Affordable Access

Access to the full text

Coronary arterial fistulas

Authors
  • Qureshi, Shakeel A1
  • 1 Evelina Children's Hospital, Guy's & St Thomas's Hospital Foundation Trust, London, UK , London
Type
Published Article
Journal
Orphanet Journal of Rare Diseases
Publisher
Springer (Biomed Central Ltd.)
Publication Date
Dec 21, 2006
Volume
1
Issue
1
Identifiers
DOI: 10.1186/1750-1172-1-51
Source
Springer Nature
Keywords
License
Green

Abstract

A coronary arterial fistula is a connection between one or more of the coronary arteries and a cardiac chamber or great vessel. This is a rare defect and usually occurs in isolation. Its exact incidence is unknown. The majority of these fistulas are congenital in origin although they may occasionally be detected after cardiac surgery. They do not usually cause symptoms or complications in the first two decades, especially when small. After this age, the frequency of both symptoms and complications increases. Complications include 'steal' from the adjacent myocardium, thrombosis and embolism, cardiac failure, atrial fibrillation, rupture, endocarditis/endarteritis and arrhythmias. Thrombosis within the fistula is rare but may cause acute myocardial infarction, paroxysmal atrial fibrillation and ventricular arrhythmias. Spontaneous rupture of the aneurysmal fistula causing haemopericardium has also been reported. The main differential diagnosis is patent arterial duct, although other congenital arteriovenous shunts need to be excluded. Whilst two-dimensional echocardiography helps to differentiate between the different shunts, coronary angiography is the main diagnostic tool for the delineation of the anatomy. Surgery was the traditional method of treatment but nowadays catheter closure is recommended using a variety of closure devices, such as coils, or other devices. With the catheter technique, the results are excellent with infrequent complications.Disease name and synonymsCoronary arterial fistulasCoronary arterial fistulas or malformations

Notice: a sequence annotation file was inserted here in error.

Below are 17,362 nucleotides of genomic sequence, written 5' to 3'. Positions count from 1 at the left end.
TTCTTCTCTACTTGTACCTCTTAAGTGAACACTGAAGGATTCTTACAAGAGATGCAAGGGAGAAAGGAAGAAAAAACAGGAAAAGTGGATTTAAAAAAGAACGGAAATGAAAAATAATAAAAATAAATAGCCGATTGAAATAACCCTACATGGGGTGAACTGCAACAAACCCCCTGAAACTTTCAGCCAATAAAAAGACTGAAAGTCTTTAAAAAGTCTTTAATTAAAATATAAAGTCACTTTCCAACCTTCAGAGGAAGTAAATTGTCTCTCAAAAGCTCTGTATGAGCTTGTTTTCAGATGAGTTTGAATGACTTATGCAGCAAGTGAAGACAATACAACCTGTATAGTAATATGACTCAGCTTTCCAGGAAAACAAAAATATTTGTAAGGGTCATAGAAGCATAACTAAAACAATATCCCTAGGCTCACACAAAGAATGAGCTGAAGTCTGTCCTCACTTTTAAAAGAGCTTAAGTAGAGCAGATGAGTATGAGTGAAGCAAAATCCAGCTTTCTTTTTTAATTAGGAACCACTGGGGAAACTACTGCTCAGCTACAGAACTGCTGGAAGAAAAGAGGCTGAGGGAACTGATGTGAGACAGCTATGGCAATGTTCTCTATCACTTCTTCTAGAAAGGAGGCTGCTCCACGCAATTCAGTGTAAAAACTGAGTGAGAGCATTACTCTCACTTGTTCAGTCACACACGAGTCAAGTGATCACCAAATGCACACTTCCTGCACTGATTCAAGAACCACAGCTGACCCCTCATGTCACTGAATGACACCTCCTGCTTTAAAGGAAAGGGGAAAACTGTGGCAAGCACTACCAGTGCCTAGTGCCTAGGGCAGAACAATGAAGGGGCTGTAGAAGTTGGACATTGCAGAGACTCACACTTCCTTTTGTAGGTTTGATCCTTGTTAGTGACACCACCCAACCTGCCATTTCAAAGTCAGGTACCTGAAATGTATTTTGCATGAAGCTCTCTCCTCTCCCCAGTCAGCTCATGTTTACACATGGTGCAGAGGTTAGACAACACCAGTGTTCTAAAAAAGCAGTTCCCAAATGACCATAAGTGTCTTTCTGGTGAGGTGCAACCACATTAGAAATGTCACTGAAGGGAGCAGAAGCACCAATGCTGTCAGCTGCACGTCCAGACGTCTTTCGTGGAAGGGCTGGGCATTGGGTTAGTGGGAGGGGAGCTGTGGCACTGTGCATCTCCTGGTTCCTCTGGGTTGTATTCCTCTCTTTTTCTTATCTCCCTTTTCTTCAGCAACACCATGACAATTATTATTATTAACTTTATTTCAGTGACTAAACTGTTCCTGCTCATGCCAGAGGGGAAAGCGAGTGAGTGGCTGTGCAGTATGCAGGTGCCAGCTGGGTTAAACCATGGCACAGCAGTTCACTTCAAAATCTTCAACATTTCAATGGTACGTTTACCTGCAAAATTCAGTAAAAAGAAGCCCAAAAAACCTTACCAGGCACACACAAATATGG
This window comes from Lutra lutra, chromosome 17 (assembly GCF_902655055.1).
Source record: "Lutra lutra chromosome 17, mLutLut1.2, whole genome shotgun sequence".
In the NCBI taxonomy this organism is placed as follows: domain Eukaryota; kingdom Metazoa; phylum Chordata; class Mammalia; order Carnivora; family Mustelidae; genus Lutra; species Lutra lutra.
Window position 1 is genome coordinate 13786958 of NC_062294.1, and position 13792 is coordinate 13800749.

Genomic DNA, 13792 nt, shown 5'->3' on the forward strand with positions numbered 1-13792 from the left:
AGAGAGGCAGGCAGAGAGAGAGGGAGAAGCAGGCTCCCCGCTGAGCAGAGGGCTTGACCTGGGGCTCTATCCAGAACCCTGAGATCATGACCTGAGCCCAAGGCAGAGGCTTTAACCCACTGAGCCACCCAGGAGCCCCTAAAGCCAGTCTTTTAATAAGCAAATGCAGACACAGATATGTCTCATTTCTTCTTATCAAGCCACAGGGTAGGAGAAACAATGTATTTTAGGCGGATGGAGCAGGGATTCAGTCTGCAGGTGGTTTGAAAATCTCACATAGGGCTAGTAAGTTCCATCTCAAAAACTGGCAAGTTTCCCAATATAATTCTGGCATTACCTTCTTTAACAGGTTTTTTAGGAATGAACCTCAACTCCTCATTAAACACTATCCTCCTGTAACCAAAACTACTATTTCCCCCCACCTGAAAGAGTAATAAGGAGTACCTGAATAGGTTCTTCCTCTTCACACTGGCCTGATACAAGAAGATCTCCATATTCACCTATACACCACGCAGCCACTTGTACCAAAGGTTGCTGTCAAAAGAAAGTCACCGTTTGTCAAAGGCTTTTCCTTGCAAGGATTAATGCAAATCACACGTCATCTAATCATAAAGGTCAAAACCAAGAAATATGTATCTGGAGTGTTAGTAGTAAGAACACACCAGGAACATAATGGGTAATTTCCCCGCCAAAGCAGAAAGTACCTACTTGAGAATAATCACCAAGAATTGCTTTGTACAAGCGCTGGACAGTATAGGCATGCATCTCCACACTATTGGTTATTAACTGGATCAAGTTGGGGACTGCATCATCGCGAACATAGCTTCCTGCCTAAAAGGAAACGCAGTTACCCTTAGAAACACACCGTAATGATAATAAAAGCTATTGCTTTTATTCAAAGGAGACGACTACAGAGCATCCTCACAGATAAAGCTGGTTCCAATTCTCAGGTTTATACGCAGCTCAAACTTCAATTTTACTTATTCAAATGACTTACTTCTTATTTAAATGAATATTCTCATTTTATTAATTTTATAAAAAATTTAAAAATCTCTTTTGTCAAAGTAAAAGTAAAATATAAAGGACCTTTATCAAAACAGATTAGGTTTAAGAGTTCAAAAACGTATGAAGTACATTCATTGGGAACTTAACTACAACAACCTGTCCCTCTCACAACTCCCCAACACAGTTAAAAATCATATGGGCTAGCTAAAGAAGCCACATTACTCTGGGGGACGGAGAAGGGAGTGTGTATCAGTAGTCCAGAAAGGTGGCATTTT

Report this publication

Statistics

Seen <100 times